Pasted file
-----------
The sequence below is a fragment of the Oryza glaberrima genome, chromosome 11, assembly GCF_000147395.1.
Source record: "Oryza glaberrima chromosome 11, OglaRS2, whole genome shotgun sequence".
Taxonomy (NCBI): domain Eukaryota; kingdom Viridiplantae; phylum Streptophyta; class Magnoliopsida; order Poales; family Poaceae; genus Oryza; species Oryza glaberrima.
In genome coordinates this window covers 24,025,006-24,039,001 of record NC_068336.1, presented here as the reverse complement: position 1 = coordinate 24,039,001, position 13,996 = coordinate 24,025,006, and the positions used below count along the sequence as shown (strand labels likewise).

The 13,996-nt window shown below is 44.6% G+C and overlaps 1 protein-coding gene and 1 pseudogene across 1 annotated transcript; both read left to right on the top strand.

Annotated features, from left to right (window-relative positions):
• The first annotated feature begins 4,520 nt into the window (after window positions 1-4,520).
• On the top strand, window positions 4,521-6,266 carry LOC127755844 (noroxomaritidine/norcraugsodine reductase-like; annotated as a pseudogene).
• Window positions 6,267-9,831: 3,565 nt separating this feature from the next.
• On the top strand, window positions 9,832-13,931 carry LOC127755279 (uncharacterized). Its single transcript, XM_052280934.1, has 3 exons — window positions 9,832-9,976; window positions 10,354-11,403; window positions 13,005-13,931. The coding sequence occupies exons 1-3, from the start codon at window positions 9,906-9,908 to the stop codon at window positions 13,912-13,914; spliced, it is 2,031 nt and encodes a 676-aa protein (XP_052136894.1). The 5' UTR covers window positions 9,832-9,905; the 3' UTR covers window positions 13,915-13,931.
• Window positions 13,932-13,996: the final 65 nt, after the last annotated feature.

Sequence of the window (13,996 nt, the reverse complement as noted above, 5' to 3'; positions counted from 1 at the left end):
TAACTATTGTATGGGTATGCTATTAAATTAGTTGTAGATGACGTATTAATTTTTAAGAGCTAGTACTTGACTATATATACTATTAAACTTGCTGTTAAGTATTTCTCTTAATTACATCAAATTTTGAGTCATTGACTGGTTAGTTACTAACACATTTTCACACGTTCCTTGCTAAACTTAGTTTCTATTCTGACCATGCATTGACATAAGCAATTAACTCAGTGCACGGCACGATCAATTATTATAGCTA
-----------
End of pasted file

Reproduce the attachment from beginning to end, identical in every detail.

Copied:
The sequence below is a fragment of the Oryza glaberrima genome, chromosome 11, assembly GCF_000147395.1.
Source record: "Oryza glaberrima chromosome 11, OglaRS2, whole genome shotgun sequence".
Taxonomy (NCBI): domain Eukaryota; kingdom Viridiplantae; phylum Streptophyta; class Magnoliopsida; order Poales; family Poaceae; genus Oryza; species Oryza glaberrima.
In genome coordinates this window covers 24,025,006-24,039,001 of record NC_068336.1, presented here as the reverse complement: position 1 = coordinate 24,039,001, position 13,996 = coordinate 24,025,006, and the positions used below count along the sequence as shown (strand labels likewise).

The 13,996-nt window shown below is 44.6% G+C and overlaps 1 protein-coding gene and 1 pseudogene across 1 annotated transcript; both read left to right on the top strand.

Annotated features, from left to right (window-relative positions):
• The first annotated feature begins 4,520 nt into the window (after window positions 1-4,520).
• On the top strand, window positions 4,521-6,266 carry LOC127755844 (noroxomaritidine/norcraugsodine reductase-like; annotated as a pseudogene).
• Window positions 6,267-9,831: 3,565 nt separating this feature from the next.
• On the top strand, window positions 9,832-13,931 carry LOC127755279 (uncharacterized). Its single transcript, XM_052280934.1, has 3 exons — window positions 9,832-9,976; window positions 10,354-11,403; window positions 13,005-13,931. The coding sequence occupies exons 1-3, from the start codon at window positions 9,906-9,908 to the stop codon at window positions 13,912-13,914; spliced, it is 2,031 nt and encodes a 676-aa protein (XP_052136894.1). The 5' UTR covers window positions 9,832-9,905; the 3' UTR covers window positions 13,915-13,931.
• Window positions 13,932-13,996: the final 65 nt, after the last annotated feature.

Sequence of the window (13,996 nt, the reverse complement as noted above, 5' to 3'; positions counted from 1 at the left end):
TAACTATTGTATGGGTATGCTATTAAATTAGTTGTAGATGACGTATTAATTTTTAAGAGCTAGTACTTGACTATATATACTATTAAACTTGCTGTTAAGTATTTCTCTTAATTACATCAAATTTTGAGTCATTGACTGGTTAGTTACTAACACATTTTCACACGTTCCTTGCTAAACTTAGTTTCTATTCTGACCATGCATTGACATAAGCAATTAACTCAGTGCACGGCACGATCAATTATTATAGCTA